A non-major lender has said that it will close nearly 30 branches, affecting nearly 200 staff, as it “prioritises its investment in digital and broker/third-party offerings to meet changing customer needs”.
In a media statement, Bankwest today (18 July) announced that it would close 29 east-coast branches over a three-week period starting 17 August.
It has said that the closures will affect about 200 employees and that the bank will be “placing a priority on supporting” the affected staff over the coming weeks.
According to the CBA subsidiary, the move forms “the latest step in Bankwest’s strategic refocus on evolving and improving its offering to retail and small business customers nationwide”.
Bankwest’s managing director, Rowan Munchenberg, said that the lender knew it “cannot match the major banks’ nationwide footprint and also deliver world-class digital services”, so it will “prioritise digital channels and broker relationships”.
Mr Munchenberg said: “Many people still value face-to-face interactions, but customers increasingly expect seamless self-service options that allow them to do their banking when and where they choose.
“We’re seeing a consistent trend of customers choosing mobile banking over in-branch options for their transaction needs, with an 88 per cent rise in app logins over the past three years.
“So, we’re transforming our organisation to respond more rapidly to these changing customer needs by adopting new ways of working and embracing new technologies.
“But we know we can’t match the major banks’ nationwide footprint and also deliver world-class digital services, so we will prioritise digital channels and broker relationships.”
The change does not impact Western Australia, where the brand has its strongest brand and established footprint.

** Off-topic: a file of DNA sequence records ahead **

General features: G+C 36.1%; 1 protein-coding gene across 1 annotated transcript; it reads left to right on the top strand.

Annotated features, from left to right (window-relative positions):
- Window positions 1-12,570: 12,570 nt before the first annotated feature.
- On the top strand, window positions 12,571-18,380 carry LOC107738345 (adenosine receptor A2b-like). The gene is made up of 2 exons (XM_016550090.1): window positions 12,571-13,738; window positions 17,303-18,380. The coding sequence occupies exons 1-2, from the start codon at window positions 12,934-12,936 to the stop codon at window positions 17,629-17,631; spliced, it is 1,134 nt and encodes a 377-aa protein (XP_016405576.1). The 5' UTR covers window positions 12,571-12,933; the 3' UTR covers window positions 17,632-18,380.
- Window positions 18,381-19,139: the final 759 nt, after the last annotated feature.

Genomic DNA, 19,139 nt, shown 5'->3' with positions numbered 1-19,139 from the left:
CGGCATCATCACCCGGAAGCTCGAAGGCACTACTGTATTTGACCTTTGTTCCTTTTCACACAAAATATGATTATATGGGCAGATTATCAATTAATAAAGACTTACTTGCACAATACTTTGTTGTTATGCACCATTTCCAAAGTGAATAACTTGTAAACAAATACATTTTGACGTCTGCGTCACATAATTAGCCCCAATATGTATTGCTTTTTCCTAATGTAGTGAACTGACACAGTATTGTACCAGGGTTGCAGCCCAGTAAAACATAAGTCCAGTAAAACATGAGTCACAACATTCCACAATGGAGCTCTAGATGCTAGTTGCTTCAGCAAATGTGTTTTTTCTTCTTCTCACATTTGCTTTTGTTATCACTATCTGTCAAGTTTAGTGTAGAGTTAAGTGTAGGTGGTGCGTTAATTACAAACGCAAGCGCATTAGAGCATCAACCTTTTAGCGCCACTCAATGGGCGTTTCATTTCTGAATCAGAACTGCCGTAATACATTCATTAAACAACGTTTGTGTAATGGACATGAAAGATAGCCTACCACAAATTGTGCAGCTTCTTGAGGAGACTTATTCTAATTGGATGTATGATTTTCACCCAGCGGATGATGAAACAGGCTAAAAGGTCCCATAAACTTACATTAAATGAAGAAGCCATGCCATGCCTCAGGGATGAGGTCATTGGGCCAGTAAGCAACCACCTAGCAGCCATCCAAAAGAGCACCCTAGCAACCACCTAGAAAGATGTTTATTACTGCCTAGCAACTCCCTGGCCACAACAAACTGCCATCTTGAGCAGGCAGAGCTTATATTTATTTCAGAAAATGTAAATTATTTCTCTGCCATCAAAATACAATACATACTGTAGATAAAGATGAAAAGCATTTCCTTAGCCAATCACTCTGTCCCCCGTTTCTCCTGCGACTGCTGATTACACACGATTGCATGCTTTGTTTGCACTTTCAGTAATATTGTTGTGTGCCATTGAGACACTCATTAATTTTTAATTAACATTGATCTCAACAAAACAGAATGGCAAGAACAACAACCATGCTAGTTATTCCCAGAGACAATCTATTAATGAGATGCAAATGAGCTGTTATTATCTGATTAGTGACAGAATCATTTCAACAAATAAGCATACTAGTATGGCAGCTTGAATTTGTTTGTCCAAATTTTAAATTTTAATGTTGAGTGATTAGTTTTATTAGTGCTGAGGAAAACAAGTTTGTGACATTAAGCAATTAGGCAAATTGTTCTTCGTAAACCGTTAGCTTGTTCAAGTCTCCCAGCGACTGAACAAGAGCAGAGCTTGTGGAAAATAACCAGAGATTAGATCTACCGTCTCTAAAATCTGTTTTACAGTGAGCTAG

Instead, the closures will “concentrate” its east-coast footprint into 14 “key branches”. These remaining branches will be:
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Mr Munchenberg said that the change had been a “difficult decision”, given a significant number of east-coast colleagues would be affected.
“We will work with and support impacted colleagues in the coming weeks, doing what we can to help them identify other opportunities, be they within or outside of the group,” the MD said.
“We are writing to affected customers to outline options, such as using Australia Post’s [email protected] services and, for business customers, taking advantage of CBA branches.
“Ultimately, this change means we can provide better services to more customers in the future.”
Impacted customers are being informed of the closures and will receive guidance on alternative banking options available to them by email, letters and store signage.
Latest change in the Bankwest model
The decision to close the branches follows on from a raft of changes at the bank. In the past few weeks, Bankwest has announced that it has changed the way it remunerates brokers (with new calculations on upfront commission based on the value of the loan limit disbursed (utilised by the customer) minus the value of any offset account balances) and changes to its accreditation requirements for new brokers, which it has said reflect “evolving industry practice and regulator expectations”.
Speaking to The Adviser last week, the bank's general manager of third party, Ian Rakhit said: “I see this industry continuing to attract professional people to continue to grow our business, grow our share of the overall mortgage market, and I see the CIF recommendations particularly standing us in great stead for challenges that may be coming in the future.”
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